This season, the uptick started around Thanksgiving and seems to be ticking ever more upwards since—it may indeed be a bad year.
Meanwhile, valuable moments in which someone could be chiming in with another “lapidary” are ticking away.
The roundly defeated measures signal that Arizona is ticking slightly towards the right-center.
Sheffield University Professor Bill Ledger began warning years ago of an “infertility time bomb” ticking in Europe and the UK.
"We're all still rooting for Gabby to recover and run, but the clock is ticking, and we do need a plan B," he says.
"That is item number one," continued Whiteside, ticking the item off on his fingers.
The quiet was delightful, and the ticking clock was the most pleasant of companions.
It was very dark, and very still there, save that the clock was ticking sharply.
For a full minute there was no sound save the ticking of the clock.
For Care and Penury, Night changes not with the ticking of the clock, nor with the shadow on the dial.
"cloth covering for mattresses or pillows," 1640s, from tyke (modern tick) with the same meaning (mid-14c.), probably from Middle Dutch tike, from a West Germanic borrowing of Latin theca "case," from Greek theke "a case, box, cover, sheath" (see theco-).
parasitic blood-sucking arachnid animal, Old English ticia, from West Germanic *tik- (cf. Middle Dutch teke, Dutch teek, Old High German zecho, German Zecke "tick"), of unknown origin. French tique (mid-15c.), Italian zecca are Germanic loan-words.
mid-15c., "light touch or tap," probably from tick (v.) and cognate with Dutch tik, Middle High German zic, and perhaps echoic. Meaning "sound made by a clock" is probably first recorded 1540s; tick-tock is recorded from 1848.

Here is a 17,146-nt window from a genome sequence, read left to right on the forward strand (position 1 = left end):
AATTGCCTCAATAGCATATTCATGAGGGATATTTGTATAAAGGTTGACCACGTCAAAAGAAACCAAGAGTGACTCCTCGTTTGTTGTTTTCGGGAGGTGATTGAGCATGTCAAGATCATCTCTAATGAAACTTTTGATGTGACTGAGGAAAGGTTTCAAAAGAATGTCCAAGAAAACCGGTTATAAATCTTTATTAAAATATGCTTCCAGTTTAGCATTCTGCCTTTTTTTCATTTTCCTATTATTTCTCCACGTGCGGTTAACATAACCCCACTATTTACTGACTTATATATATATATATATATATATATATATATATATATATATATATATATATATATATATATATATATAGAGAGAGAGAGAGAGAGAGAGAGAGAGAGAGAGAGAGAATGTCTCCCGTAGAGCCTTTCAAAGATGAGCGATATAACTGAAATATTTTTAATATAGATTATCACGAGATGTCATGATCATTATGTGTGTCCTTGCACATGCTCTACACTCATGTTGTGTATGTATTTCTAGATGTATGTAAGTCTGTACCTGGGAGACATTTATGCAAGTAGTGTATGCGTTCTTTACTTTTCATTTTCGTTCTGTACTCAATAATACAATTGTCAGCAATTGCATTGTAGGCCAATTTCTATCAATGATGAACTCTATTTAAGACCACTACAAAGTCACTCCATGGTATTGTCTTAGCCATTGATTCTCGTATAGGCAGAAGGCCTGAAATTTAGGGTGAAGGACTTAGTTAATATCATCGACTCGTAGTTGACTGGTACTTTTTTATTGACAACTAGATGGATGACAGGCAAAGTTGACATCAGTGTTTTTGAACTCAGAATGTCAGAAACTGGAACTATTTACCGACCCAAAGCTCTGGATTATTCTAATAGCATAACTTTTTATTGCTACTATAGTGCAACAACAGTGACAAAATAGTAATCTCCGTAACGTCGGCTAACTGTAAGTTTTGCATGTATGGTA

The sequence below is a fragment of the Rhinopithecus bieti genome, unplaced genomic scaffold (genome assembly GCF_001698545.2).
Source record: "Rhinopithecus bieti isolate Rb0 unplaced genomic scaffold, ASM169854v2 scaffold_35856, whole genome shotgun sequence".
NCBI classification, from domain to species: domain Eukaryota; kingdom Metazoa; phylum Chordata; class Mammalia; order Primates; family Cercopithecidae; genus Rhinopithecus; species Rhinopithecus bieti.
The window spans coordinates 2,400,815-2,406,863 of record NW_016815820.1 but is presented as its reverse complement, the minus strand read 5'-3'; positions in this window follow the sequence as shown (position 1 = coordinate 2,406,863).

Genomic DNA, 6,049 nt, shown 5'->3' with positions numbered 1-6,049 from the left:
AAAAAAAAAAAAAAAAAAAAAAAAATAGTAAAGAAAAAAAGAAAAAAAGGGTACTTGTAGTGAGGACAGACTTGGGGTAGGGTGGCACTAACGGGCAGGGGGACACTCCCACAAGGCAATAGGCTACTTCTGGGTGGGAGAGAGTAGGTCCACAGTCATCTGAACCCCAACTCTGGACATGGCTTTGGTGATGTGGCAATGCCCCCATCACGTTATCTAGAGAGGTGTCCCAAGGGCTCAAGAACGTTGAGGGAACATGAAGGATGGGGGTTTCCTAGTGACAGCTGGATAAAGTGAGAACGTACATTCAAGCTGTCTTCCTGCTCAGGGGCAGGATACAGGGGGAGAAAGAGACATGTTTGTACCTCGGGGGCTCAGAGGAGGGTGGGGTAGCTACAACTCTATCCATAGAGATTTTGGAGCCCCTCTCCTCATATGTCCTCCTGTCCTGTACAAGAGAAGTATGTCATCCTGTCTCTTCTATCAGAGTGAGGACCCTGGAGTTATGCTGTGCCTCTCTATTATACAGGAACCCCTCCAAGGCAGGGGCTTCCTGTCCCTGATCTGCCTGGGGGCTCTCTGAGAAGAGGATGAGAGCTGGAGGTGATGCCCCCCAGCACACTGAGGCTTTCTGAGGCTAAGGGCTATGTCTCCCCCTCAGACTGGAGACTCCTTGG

"credit," 1640s, shortening of ticket (n.).
early 13c., "to touch or pat," perhaps from an Old English verb corresponding to tick (n.2), and perhaps ultimately echoic. Cf. Old High German zeckon "to pluck," Dutch tikken "to pat," Norwegian tikke "touch lightly." Related: Ticked; ticking.
To tick (someone) off is from 1915, originally "to reprimand, scold." The verbal phrase tick off was in use in several senses at the time: as what a telegraph instrument does when it types out a message (1873), as what a clock does in marking the passage of time (1846), to enumerate on one's fingers (1899), and in accountancy, etc., "make a mark beside an item on a sheet with a pencil, etc.," often indicating a sale (by 1881). This might be the direct source of the phrase, perhaps via World War I military bureaucratic sense of being marked off from a list as "dismissed" or "ineligible." Meaning "to annoy" is recorded from 1975.
tick 2 (tĭk)
Any of numerous small bloodsucking parasitic arachnids of the families Ixodidae and Argasidae, many of which transmit febrile diseases, such as Rocky Mountain spotted fever and Lyme disease.
Any of various usually wingless, louselike insects of the family Hippobosciddae that are parasitic on sheep, goats, and other animals.
Any of numerous small, parasitic arachnids of the suborder Ixodida that feed on the blood of animals. Like their close relatives the mites and unlike spiders, ticks have no division between cephalothorax and abdomen. Ticks differ from mites by being generally larger and having a sensory pit at the end of their first pair of legs. Many ticks transmit febrile diseases, such as Rocky Mountain spotted fever and Lyme disease.
Heavy thighs, esp when regardedas ugly and undesirable: Bye-bye thunder thighs. You can have slimmer legs in 30 days/ the sinewy thunder thighs of marathoner Gayle Olinekova (1970s+)
Thus: content to sum up his contribution thusly: ''It was the toughest thing I ever attempted'' (1865+)
Credit: plenty of canned goods and plenty of tick at the store
[1642+; fr ticket]